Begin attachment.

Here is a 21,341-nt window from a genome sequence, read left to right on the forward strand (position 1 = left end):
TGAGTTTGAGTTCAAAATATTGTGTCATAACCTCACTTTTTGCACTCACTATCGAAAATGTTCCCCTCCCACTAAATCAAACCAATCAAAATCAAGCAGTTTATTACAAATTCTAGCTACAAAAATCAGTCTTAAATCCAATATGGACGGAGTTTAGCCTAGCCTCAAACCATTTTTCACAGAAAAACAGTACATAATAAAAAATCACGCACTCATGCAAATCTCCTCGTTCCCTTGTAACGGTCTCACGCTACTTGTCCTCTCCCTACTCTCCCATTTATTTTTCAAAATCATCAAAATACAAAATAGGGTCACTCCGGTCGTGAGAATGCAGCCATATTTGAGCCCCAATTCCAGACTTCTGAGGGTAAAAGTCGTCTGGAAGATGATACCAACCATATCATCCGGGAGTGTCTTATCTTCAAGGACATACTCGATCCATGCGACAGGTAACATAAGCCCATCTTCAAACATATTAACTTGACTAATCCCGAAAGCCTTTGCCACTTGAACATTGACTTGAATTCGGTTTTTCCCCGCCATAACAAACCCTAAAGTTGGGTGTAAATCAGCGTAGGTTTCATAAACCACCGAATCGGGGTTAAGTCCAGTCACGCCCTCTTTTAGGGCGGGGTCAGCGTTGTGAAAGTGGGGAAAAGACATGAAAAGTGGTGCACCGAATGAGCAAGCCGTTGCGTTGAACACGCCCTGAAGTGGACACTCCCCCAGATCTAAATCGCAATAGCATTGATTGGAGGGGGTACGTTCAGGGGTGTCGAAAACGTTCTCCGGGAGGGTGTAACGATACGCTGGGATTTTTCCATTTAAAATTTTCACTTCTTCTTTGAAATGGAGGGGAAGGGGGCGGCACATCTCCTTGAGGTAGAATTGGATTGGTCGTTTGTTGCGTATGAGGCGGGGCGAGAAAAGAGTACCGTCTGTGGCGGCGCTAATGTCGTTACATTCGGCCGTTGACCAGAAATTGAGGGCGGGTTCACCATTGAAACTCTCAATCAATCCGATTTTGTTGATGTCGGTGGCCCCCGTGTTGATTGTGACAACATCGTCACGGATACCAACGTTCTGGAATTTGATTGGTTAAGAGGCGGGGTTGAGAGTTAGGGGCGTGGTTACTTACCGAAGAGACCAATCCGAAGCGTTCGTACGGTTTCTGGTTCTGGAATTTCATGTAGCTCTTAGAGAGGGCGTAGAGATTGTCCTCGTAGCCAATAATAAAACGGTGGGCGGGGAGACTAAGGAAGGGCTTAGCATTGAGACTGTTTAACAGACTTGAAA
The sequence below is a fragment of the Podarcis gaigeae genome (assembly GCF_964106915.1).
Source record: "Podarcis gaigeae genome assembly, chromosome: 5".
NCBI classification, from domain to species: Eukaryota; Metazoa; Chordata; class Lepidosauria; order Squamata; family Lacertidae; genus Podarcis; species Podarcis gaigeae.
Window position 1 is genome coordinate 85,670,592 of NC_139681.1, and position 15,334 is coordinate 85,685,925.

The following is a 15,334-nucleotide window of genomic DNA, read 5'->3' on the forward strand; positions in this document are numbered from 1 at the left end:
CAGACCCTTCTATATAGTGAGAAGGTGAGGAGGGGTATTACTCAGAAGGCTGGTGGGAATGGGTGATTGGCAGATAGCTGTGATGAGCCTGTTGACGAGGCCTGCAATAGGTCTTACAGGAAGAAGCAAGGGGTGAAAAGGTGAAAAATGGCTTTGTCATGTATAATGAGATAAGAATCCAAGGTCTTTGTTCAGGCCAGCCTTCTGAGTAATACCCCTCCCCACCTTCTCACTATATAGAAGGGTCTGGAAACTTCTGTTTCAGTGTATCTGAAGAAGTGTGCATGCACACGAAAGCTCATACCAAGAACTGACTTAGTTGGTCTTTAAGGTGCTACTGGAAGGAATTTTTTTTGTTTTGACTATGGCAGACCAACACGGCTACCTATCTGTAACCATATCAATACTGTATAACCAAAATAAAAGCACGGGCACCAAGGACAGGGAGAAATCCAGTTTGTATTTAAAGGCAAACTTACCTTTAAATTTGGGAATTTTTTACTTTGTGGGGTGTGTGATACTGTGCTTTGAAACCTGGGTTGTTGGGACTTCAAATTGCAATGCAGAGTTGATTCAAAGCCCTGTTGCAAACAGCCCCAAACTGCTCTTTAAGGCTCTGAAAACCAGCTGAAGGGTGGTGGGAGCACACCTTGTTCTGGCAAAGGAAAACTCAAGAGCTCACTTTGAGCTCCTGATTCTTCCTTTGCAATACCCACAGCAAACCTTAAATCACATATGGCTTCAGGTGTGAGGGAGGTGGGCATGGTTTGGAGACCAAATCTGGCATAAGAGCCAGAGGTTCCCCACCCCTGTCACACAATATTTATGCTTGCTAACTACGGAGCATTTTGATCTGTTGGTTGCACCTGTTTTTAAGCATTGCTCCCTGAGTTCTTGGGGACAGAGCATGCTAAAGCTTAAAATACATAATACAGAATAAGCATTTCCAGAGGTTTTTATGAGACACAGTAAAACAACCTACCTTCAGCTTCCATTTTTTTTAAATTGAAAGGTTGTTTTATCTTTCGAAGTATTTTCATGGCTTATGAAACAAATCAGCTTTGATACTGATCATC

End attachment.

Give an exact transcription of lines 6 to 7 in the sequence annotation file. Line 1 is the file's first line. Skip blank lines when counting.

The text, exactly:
Window position 1 is genome coordinate 85,670,592 of NC_139681.1, and position 15,334 is coordinate 85,685,925.

The following is a 15,334-nucleotide window of genomic DNA, read 5'->3' on the forward strand; positions in this document are numbered from 1 at the left end: